Nassim Nicholas Taleb is all praise for US President Donald Trump because he has made idiotic mistakes and lost money as an entrepreneur, and hence can be trusted because he has his skin in the game.
When the great musician Yanni held his most famous concert at the Acropolis in Greece in 1993 (the album was released in 1994), he had put in $2 million of his own money into the initiative. This was a big risk, as the outcome was uncertain, but it worked. When Metallica came to India, and the concert was cancelled in 2011, people were disappointed and the organisers were blamed, but their reputation was unaffected. More recently, Justin Bieber supposedly took the Mumbai audience for a ride by lip-syncing in 2017, but he still remains an icon with admirers. So how does one judge which artiste had more stake in the game or, what Nassim Nicholas Taleb would call, ‘skin in the game’? Taleb, better known for his two trending books—Fooled by Randomness and Black Swan—in his new book, Skin in the Game, explores the payoffs that are inherent in any activity that we pursue. This can be from taking decisions at the government or corporate level to simple advice given to our neighbours. Do we have enough skin in the game? The issue really is that payoffs in life are asymmetric and, hence, actions taken today that lead to failure later can never be penalised, which was the case with the financial crisis that made former treasury secretary Robert Rubin Taleb’s favourite punching bag through this book, as he had cornered $120 million from Citibank before the crash. When corporates fail, the bonus may not materialise and the stock value may be down, but CEOs never get penalised. Today, for example, the NPA issue in India has not seen any retired management officials being held responsible, and the blame is laid more on an intangible entity with no name or face.
Skin in the Game is an interesting book, as Taleb brings in a lot of stories, especially from Greek literature, besides his own experiences, to drive home the point that unless we have stake in what we are doing, there would be asymmetric payoffs. A doctor has his skin in the game, as successive blunders will earn him a bad name and make him lose patients. The same holds for architects or lawyers, who need to have good reputations, as clients always look to see whether their money is being paid to someone worth the cost. But when we give advice to others, we really have nothing to lose and, hence, don’t have skin in the game. The one class of people Taleb says he despises openly is bureaucrats and policymakers, because they have no skin in the game. They have a fixed tenure and can do anything with justification. But if things do not work, people end up suffering, but nothing happens to these people. If one probably brings in this theory to the demonetisation exercise, one can see the absence of skin in the game. While technically something that does not rhyme with the public will speak as action during elections, such episodes tend to be forgotten along the way. Another group of people he asks us to be wary of is economists and academicians. This class gets too theoretical and beyond reasoning when they use crafty models to come to some weird conclusions. If they remain as academic papers, there is no harm, but if used in the system, the results can be disastrous. This is similar to what author Morris West had indicated in his famous book, Cassidy, where he warned readers to be careful of professional economists, as they can lose elections for the government and yet have their tenures secure in universities—they have no skin in the game. The narrative is all about such stories and the reader can have a quarrel over many such examples that have been put forward by Taleb. He is all praise for US President Donald Trump because he has made idiotic mistakes and lost money as an entrepreneur, and hence can be trusted because he has his skin in the game. He is critical of Thomas Piketty, whom he lambasts for false reasoning.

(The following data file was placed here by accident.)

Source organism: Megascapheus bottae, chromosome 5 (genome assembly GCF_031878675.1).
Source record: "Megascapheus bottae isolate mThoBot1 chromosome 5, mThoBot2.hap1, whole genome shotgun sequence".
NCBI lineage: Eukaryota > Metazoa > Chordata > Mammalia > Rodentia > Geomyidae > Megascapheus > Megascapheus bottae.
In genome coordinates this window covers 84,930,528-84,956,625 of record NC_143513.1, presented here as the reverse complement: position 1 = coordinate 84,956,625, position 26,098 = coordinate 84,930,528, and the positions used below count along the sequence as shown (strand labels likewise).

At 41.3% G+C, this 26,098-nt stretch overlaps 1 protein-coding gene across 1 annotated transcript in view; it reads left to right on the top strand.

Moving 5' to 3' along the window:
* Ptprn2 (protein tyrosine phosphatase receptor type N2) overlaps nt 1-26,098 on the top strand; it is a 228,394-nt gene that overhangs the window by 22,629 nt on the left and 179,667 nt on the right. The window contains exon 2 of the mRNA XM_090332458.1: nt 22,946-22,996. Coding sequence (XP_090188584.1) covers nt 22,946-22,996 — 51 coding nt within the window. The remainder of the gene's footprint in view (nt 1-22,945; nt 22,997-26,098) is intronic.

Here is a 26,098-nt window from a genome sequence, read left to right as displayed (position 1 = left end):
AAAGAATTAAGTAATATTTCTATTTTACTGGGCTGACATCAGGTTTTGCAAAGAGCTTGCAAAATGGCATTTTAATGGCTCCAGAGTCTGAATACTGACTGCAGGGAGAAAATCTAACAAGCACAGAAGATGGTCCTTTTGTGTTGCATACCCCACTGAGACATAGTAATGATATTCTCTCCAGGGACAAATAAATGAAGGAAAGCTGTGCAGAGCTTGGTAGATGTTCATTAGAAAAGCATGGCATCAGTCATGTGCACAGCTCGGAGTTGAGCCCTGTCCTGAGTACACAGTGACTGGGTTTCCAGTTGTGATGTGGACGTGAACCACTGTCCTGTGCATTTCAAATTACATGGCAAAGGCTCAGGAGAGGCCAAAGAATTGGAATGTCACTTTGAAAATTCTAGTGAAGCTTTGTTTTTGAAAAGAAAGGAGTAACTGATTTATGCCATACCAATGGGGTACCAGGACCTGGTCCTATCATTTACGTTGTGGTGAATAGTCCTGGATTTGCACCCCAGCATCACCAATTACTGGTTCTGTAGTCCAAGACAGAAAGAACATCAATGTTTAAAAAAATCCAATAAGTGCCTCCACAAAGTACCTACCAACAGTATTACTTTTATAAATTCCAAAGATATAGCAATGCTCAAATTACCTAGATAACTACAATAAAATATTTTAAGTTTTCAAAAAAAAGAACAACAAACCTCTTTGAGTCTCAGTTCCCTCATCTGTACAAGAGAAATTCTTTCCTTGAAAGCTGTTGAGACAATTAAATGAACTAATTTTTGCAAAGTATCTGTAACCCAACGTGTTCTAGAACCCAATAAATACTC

The same will probably hold for the Reinhart-Rogoff controversy, where they had apparently used incorrect data to link government debt with growth. Merton and Scholes have been blamed for the financial crisis, where their models failed—but they have themselves lost nothing. Their reputations remain virtually intact even today. However, Taleb, who got his hands dirty being a trader, is not clear on whether he wants academic work to have models and math or not. He takes the view that models can’t be used for real-life trading, where he has a point. However, he attacks Piketty for the absence of models in his voluminous book, Capital in the Twenty-First Century. This could make it confusing for the reader at times. At another level, Taleb takes his argument to religion, where he insists that Jesus Christ was the one who had his skin in the game, as he got crucified! Hitler had his skin in the game, and whether or not the cause was right, he played the game and died for it. Bush and Blair had no skin in the game when they invaded Iraq, and continue to live happily even though it was a major political faux pas. It is left for the reader to decide what she or he agrees with, but the book is enjoyable. It is written in a brusque fashion, which is typical of Taleb. Interestingly, he is full of praise for himself—he has skin in the game and, hence, retains US citizenship and pays taxes, unlike others who want to reside in the country, but claim citizenship elsewhere to escape taxes. But don’t all corporates do that for tax planning, which is legitimate? He makes several such forceful points in the book. He is also against journalists, because they have no skin in what they do. But the counter-argument is that if they do, it would be considered biased reporting and, therefore, his argument becomes weak. Besides, all media channels have a reputation to protect, as traffic is related to credibility and that is skin in the game. Skin in the Game is definitely a good book, written by a former market player who, though self-opinionated, does make one think hard every time there is any action to be taken. He ends with a whole list of what we should watch out for: no life without effort, opinion without consequence, facts without rigour, virtue without risk, religion without tolerance, decision without asymmetry, wealth without exposure… the list can go on.